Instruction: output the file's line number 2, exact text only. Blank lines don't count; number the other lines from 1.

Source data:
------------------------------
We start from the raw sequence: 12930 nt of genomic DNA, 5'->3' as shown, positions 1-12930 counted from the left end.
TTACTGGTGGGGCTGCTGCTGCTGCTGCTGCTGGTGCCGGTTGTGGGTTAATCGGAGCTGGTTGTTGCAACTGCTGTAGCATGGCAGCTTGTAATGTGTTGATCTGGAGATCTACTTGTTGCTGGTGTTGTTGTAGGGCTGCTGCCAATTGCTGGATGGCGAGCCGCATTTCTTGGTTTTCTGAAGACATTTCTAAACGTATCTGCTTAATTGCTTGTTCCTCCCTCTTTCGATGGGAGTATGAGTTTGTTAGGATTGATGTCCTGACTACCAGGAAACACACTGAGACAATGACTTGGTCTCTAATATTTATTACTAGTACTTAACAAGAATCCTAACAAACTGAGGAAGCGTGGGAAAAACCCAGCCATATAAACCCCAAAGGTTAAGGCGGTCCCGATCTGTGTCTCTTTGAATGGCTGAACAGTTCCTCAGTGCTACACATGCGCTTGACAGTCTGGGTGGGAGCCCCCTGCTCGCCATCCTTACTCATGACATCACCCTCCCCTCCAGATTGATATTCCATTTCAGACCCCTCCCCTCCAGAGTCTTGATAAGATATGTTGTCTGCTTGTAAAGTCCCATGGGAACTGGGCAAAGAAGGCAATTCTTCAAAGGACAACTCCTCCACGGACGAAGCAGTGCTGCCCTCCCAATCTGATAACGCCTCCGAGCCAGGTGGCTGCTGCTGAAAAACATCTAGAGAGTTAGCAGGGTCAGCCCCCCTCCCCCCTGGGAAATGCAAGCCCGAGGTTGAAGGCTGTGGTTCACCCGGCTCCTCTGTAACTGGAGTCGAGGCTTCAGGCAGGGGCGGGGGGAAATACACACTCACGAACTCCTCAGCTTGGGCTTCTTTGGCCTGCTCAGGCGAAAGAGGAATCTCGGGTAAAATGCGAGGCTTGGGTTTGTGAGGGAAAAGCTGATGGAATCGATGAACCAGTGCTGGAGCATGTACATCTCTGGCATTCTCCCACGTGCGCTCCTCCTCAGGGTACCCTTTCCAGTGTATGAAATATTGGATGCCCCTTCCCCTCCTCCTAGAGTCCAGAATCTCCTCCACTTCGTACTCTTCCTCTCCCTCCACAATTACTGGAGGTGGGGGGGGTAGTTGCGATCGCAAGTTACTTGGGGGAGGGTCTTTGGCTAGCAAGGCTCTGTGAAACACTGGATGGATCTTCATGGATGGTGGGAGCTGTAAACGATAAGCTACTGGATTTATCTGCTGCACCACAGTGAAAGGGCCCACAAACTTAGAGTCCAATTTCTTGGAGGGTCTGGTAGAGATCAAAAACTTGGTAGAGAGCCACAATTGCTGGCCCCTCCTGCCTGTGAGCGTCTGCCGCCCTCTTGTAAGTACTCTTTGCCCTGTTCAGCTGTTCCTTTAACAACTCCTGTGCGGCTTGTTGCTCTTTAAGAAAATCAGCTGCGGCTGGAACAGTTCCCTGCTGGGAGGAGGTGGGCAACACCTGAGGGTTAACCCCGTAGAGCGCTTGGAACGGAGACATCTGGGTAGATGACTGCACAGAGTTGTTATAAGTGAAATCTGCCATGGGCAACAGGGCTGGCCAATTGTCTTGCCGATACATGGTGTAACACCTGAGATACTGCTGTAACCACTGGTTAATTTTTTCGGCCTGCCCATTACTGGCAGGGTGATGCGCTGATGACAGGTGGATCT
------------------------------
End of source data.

TTACTGGTGGGGCTGCTGCTGCTGCTGCTGCTGGTGCCGGTTGTGGGTTAATCGGAGCTGGTTGTTGCAACTGCTGTAGCATGGCAGCTTGTAATGTGTTGATCTGGAGATCTACTTGTTGCTGGTGTTGTTGTAGGGCTGCTGCCAATTGCTGGATGGCGAGCCGCATTTCTTGGTTTTCTGAAGACATTTCTAAACGTATCTGCTTAATTGCTTGTTCCTCCCTCTTTCGATGGGAGTATGAGTTTGTTAGGATTGATGTCCTGACTACCAGGAAACACACTGAGACAATGACTTGGTCTCTAATATTTATTACTAGTACTTAACAAGAATCCTAACAAACTGAGGAAGCGTGGGAAAAACCCAGCCATATAAACCCCAAAGGTTAAGGCGGTCCCGATCTGTGTCTCTTTGAATGGCTGAACAGTTCCTCAGTGCTACACATGCGCTTGACAGTCTGGGTGGGAGCCCCCTGCTCGCCATCCTTACTCATGACATCACCCTCCCCTCCAGATTGATATTCCATTTCAGACCCCTCCCCTCCAGAGTCTTGATAAGATATGTTGTCTGCTTGTAAAGTCCCATGGGAACTGGGCAAAGAAGGCAATTCTTCAAAGGACAACTCCTCCACGGACGAAGCAGTGCTGCCCTCCCAATCTGATAACGCCTCCGAGCCAGGTGGCTGCTGCTGAAAAACATCTAGAGAGTTAGCAGGGTCAGCCCCCCTCCCCCCTGGGAAATGCAAGCCCGAGGTTGAAGGCTGTGGTTCACCCGGCTCCTCTGTAACTGGAGTCGAGGCTTCAGGCAGGGGCGGGGGGAAATACACACTCACGAACTCCTCAGCTTGGGCTTCTTTGGCCTGCTCAGGCGAAAGAGGAATCTCGGGTAAAATGCGAGGCTTGGGTTTGTGAGGGAAAAGCTGATGGAATCGATGAACCAGTGCTGGAGCATGTACATCTCTGGCATTCTCCCACGTGCGCTCCTCCTCAGGGTACCCTTTCCAGTGTATGAAATATTGGATGCCCCTTCCCCTCCTCCTAGAGTCCAGAATCTCCTCCACTTCGTACTCTTCCTCTCCCTCCACAATTACTGGAGGTGGGGGGGGTAGTTGCGATCGCAAGTTACTTGGGGGAGGGTCTTTGGCTAGCAAGGCTCTGTGAAACACTGGATGGATCTTCATGGATGGTGGGAGCTGTAAACGATAAGCTACTGGATTTATCTGCTGCACCACAGTGAAAGGGCCCACAAACTTAGAGTCCAATTTCTTGGAGGGTCTGGTAGAGATCAAAAACTTGGTAGAGAGCCACAATTGCTGGCCCCTCCTGCCTGTGAGCGTCTGCCGCCCTCTTGTAAGTACTCTTTGCCCTGTTCAGCTGTTCCTTTAACAACTCCTGTGCGGCTTGTTGCTCTTTAAGAAAATCAGCTGCGGCTGGAACAGTTCCCTGCTGGGAGGAGGTGGGCAACACCTGAGGGTTAACCCCGTAGAGCGCTTGGAACGGAGACATCTGGGTAGATGACTGCACAGAGTTGTTATAAGTGAAATCTGCCATGGGCAACAGGGCTGGCCAATTGTCTTGCCGATACATGGTGTAACACCTGAGATACTGCTGTAACCACTGGTTAATTTTTTCGGCCTGCCCATTACTGGCAGGGTGATGCGCTGATGACAGGTGGATCT